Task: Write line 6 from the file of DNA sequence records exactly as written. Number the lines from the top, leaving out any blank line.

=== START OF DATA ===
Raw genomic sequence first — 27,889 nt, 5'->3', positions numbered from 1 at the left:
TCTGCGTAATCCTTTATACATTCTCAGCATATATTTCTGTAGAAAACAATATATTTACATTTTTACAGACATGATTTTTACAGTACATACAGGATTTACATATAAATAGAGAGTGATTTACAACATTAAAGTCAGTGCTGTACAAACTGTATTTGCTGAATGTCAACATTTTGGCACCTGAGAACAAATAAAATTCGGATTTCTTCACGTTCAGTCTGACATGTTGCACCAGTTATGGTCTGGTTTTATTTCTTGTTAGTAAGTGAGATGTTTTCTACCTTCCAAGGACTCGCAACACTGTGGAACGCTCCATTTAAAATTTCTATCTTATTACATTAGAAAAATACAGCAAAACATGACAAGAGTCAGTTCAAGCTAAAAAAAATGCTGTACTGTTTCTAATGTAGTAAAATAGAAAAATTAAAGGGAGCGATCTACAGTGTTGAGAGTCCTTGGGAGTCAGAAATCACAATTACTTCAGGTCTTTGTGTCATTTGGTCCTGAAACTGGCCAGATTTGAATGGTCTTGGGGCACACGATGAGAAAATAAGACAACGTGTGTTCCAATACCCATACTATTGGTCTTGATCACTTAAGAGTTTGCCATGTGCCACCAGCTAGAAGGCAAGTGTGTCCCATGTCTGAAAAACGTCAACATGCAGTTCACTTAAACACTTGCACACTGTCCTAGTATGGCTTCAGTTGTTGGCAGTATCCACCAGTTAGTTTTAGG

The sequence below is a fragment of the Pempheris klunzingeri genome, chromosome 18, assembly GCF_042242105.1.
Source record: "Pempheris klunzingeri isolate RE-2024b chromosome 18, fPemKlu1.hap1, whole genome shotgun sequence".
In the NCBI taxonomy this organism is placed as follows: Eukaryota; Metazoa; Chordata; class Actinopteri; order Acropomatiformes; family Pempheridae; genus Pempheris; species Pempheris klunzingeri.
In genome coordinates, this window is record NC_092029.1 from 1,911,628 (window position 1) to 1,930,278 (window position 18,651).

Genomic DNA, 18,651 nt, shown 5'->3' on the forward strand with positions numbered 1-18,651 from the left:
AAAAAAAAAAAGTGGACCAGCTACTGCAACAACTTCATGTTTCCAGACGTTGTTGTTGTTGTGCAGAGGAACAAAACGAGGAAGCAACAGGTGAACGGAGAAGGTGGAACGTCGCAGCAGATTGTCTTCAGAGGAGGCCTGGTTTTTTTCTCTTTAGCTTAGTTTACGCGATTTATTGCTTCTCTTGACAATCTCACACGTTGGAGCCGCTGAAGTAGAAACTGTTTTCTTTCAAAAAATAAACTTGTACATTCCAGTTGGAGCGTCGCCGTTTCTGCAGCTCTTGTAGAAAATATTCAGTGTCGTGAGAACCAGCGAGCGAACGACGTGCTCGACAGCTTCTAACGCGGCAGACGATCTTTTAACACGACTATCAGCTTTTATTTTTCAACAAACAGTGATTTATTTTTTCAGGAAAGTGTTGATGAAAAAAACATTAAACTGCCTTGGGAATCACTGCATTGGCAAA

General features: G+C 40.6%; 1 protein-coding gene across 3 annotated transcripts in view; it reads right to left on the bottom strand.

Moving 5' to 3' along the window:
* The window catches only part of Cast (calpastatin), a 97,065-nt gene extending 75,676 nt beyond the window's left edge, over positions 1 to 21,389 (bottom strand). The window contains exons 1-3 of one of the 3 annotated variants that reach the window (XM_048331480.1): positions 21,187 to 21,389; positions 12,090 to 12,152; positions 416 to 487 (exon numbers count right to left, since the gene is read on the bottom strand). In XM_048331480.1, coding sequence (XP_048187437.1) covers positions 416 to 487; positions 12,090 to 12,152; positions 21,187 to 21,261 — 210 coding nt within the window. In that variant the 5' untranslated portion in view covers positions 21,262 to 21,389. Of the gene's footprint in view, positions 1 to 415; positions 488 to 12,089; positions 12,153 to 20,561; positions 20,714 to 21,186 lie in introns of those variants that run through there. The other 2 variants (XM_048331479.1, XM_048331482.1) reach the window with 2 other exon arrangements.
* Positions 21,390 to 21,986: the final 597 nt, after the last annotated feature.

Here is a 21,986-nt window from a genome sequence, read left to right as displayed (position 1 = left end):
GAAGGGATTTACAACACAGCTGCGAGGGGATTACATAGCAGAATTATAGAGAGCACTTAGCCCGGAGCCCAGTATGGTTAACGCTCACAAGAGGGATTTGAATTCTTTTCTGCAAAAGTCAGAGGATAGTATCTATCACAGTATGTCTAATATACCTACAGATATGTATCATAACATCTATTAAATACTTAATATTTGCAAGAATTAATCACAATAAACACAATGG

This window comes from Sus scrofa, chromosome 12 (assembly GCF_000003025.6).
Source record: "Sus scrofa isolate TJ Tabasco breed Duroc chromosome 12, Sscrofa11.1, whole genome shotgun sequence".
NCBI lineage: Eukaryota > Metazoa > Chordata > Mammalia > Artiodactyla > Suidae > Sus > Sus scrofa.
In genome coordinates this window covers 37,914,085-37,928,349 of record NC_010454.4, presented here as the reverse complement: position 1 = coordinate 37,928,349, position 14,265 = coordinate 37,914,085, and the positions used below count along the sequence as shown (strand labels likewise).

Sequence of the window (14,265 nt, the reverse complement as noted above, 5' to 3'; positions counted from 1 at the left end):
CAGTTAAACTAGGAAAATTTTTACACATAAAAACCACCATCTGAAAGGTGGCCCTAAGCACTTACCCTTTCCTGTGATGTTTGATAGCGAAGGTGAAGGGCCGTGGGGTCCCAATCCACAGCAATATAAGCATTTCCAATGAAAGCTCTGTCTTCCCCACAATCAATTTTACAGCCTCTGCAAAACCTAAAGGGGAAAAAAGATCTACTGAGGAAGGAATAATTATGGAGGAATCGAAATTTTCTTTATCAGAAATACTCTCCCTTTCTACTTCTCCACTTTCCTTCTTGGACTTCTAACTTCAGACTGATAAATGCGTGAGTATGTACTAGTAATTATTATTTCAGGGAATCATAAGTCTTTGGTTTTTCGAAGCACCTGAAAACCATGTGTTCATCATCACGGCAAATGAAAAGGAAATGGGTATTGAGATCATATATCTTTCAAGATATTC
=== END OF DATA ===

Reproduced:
In genome coordinates, this window is record NC_092029.1 from 1,911,628 (window position 1) to 1,930,278 (window position 18,651).